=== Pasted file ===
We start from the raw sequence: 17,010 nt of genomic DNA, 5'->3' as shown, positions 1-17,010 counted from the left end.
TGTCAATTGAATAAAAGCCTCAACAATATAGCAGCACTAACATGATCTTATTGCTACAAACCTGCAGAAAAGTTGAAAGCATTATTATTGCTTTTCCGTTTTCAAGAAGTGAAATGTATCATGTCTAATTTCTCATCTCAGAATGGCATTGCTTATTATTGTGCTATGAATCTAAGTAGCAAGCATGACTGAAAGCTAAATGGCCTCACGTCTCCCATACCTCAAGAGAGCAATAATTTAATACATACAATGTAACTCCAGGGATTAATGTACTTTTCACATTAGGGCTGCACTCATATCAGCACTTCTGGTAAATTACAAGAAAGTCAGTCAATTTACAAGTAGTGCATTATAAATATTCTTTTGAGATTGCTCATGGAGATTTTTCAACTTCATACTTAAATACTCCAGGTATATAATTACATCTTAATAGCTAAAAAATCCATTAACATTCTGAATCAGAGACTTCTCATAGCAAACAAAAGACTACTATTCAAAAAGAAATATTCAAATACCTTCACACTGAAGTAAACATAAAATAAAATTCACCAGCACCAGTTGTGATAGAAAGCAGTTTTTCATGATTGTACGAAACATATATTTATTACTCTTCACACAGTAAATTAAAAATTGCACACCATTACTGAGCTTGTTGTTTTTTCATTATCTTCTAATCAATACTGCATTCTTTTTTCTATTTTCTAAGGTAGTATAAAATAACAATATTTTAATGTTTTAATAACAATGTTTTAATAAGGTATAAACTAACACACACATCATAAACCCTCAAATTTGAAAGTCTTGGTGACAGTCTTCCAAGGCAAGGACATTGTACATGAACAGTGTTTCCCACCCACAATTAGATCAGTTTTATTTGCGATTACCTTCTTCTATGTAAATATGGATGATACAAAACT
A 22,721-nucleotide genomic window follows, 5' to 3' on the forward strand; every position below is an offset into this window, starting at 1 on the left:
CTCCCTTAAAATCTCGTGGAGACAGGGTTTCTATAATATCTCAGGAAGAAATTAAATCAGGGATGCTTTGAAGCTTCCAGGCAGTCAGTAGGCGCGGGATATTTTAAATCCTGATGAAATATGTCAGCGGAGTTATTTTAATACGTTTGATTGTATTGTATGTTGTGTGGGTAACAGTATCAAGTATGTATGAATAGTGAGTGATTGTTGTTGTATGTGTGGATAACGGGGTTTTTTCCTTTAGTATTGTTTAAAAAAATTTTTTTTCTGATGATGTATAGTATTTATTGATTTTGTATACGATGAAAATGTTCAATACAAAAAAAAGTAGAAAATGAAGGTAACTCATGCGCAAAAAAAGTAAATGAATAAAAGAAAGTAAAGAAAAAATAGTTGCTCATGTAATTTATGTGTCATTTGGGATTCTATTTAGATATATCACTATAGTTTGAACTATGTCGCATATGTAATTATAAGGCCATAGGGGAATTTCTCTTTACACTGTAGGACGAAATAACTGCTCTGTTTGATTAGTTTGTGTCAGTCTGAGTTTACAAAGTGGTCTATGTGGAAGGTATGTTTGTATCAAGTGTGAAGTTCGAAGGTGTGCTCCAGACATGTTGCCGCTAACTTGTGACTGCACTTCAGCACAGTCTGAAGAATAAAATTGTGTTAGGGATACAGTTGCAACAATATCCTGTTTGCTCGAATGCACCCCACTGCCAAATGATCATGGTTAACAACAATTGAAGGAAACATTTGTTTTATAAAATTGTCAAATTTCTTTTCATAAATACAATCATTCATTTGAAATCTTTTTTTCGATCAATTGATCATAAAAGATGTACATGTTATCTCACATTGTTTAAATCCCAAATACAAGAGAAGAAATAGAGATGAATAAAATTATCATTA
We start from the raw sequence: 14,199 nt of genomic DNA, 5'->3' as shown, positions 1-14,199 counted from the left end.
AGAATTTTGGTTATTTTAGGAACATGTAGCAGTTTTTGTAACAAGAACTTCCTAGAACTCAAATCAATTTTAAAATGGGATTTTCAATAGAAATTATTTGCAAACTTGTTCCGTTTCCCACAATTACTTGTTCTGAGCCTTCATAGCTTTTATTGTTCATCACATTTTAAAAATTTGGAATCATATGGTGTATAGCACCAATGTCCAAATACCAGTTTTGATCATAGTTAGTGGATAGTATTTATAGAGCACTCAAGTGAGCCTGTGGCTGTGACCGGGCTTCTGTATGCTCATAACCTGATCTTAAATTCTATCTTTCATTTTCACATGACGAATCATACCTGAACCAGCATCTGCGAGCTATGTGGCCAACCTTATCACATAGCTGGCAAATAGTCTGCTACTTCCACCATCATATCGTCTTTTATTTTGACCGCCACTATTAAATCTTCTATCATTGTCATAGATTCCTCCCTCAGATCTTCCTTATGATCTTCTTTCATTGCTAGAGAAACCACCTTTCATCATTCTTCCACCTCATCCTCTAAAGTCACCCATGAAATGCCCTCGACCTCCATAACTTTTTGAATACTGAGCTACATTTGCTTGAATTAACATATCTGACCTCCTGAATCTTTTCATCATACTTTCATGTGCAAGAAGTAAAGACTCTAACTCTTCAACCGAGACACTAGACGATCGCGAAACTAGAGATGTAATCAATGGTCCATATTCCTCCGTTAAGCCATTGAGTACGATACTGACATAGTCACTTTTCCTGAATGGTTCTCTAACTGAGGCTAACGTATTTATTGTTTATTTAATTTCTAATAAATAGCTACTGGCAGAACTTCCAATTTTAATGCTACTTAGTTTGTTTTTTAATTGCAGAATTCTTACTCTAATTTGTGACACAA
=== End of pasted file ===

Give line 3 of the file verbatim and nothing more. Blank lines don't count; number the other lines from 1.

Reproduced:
A 22,721-nucleotide genomic window follows, 5' to 3' on the forward strand; every position below is an offset into this window, starting at 1 on the left: